Emory Twin Study: For our primary cohort, we used DNA methylation and phenotype data from the Emory Twin Study (ETS). The ETS consists of 307 middle-aged male Caucasian MZ and DZ twin pairs from the Vietnam Era Twin Registry [60] who were born between 1946 and 1956 [61, 62]. All twins were examined in pairs at the Emory University General Clinical Research Center between 2002 and 2010. Twins were given the same diet the night before the assessments and instructed to refrain from smoking. All measurements were performed in the morning after an overnight fast, and both twin pairs were tested at the same time. All medications were held for approximately 24 h prior to testing. Biochemical assays for each twin pair were processed in the same analytical run. A medical history and a physical exam were obtained from all twins. Weight and height were measured and used to calculate BMI. Cigarette smoking was classified into current smoker (any number of cigarettes) versus never or past smoker. Venous blood samples were drawn for the collection of plasma and PBL and stored at −80 °C until the biomedical assay. Information on zygosity was determined by DNA analysis. Genomic DNA samples were successfully epityped using the Illumina HumanMethylation450 Beadchip (450K) in two batches of 142 and 78 twins, respectively. The ETS was approved by the Emory Institutional Review Board, and all participants signed an informed consent.

Datasets from Gene Expression Omnibus (GEO): To replicate our primary analyses, we downloaded a GEO dataset (GSE50660) containing information on cigarette smoking [63], DNA methylation, and phenotype information on 464 individuals, 327 of whom were male. We also downloaded and analyzed another GEO dataset GSE42861, which measured the DNA methylome of peripheral blood using the same Illumina 450K chip [64], and included DNAm profiles of rheumatoid arthritis (RA) cases and controls. We performed analyses using data on smoking status and X chromosome DNAm only from the 333 controls. The genomic DNA samples from both studies were similarly epityped using the Illumina 450K methylation chip following the manufacturer’s instructions. Raw data were normalized using Illumina’s control probe scaling procedure and converted to methylation β-values. Detection p-values were calculated to identify and exclude failed probes as per Illumina’s recommendations [64].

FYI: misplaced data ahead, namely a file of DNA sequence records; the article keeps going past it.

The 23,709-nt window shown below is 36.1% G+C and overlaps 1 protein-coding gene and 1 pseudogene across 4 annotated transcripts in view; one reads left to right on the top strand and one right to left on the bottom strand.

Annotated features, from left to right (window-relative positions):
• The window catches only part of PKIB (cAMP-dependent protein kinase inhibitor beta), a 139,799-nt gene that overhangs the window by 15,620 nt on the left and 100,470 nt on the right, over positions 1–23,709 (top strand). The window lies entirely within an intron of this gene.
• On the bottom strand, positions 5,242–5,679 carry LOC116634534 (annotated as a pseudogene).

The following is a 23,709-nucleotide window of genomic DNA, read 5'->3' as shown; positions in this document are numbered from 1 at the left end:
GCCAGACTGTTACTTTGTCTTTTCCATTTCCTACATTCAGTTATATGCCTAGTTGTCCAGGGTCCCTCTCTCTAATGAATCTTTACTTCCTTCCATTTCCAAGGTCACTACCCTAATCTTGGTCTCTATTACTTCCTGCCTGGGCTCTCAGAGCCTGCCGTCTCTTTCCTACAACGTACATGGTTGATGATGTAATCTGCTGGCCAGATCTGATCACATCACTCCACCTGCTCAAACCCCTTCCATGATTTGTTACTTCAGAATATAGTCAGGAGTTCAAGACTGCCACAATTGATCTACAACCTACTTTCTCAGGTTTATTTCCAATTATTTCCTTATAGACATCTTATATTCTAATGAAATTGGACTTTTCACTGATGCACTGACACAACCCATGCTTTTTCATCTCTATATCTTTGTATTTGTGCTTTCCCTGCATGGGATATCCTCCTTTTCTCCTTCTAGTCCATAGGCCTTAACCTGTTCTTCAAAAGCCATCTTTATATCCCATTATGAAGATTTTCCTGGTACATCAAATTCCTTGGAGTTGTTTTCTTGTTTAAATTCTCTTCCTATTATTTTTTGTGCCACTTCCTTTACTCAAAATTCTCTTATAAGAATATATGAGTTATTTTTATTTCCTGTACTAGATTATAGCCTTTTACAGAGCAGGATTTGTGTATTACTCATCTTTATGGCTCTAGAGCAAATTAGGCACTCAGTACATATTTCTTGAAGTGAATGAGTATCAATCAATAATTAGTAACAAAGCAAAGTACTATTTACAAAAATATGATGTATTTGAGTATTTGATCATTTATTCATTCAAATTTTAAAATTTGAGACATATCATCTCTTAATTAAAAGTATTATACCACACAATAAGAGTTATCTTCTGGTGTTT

DNA methylation methods

The EZ DNA Methylation Kit (Zymo Research, Orange CA) was used to bisulfite-convert 0.5 μg of genomic DNA per sample from peripheral blood leukocytes (PBLs). Bisulfite-converted DNA samples were whole-genome amplified, enzymatically fragmented, and purified. Samples were then hybridized in batches of 12 to the BeadChip, which contains locus-specific DNA oligomers. The arrays were fluorescently stained, scanned, and assessed for fluorescence intensities at each bead site. Each DNAm site was quantified using beta (β)-values:
$$ \beta\ \hbox{-} \mathrm{value}=\frac{ \max \left({I}_{i\kern0.5em \mathrm{methylated}},0\right)}{\left|{I}_{i\kern0.5em \mathrm{methylated}}\right|+\left|{I}_{i\kern0.5em \mathrm{unmethylated}}\right|+\alpha } $$

The β-values generated by GenomeStudio software were used for data pre-processing and quality control. These values were continuous variables ranging from 0 to 1, which represent the ratio of fluorescence intensity of the methylated and unmethylated sites. Using the detection p-value threshold of 0.001, two individual samples with a missing rate above 5 % were excluded, resulting in 140 and 78 eligible twins in the following analyses. No sample was detected with control probe values greater than 4 standard deviations from its mean value. CpG sites were excluded from analyses if they had missing rate above 5 % (N = 119), overlapped with single nucleotide polymorphisms (N = 370) base on Illumina’s 450K annotation, or were not uniquely mapped to the reference genome (N = 774) [65].

We transformed DNA methylation β-values into M-values by performing a logit transformation, based on evidence showing the improved performance of M-values in the detection rate and true positive rate for both unmethylated and methylated CpG sites [66]:
$$ M\hbox{-} \mathrm{value}={ \log}_2\left(\frac{\beta }{1-\beta}\right) $$

The M-value is a commonly used measurement in microarray analysis that was more recently adapted for use in DNA methylation array data due to its approximately homoscedastic distribution, making it a more statistically valid estimator [66, 67].

Assessment of multimodality

XCI and subsequent hemimethylation of the X chromosome sites is presumed to result in a bimodal distribution strongly associated with sex. Since males have only one copy of X chromosome, a DNAm site is either unmethylated (β-value close to 0) or methylated (β-value close to 1); in contrast, a large number of DNAm sites on X chromosome are hemimethylated (β-value close to 0.5) in females due to XCI (one copy of X chromosome is unmethylated and the other copy is methylated). We plotted a histogram of β-values for males and females to visually compare the distribution of methylation levels between males and females. We used the Hartigans dip statistic to test for multimodality among a sample of only males, as well as a sample including both males and females, to assess the extent of sex-associated bimodality. Multimodality in the sample with both sexes compared with unimodality in the sample of males would indicate XCI-induced hemimethylation among females and sex-related multimodality.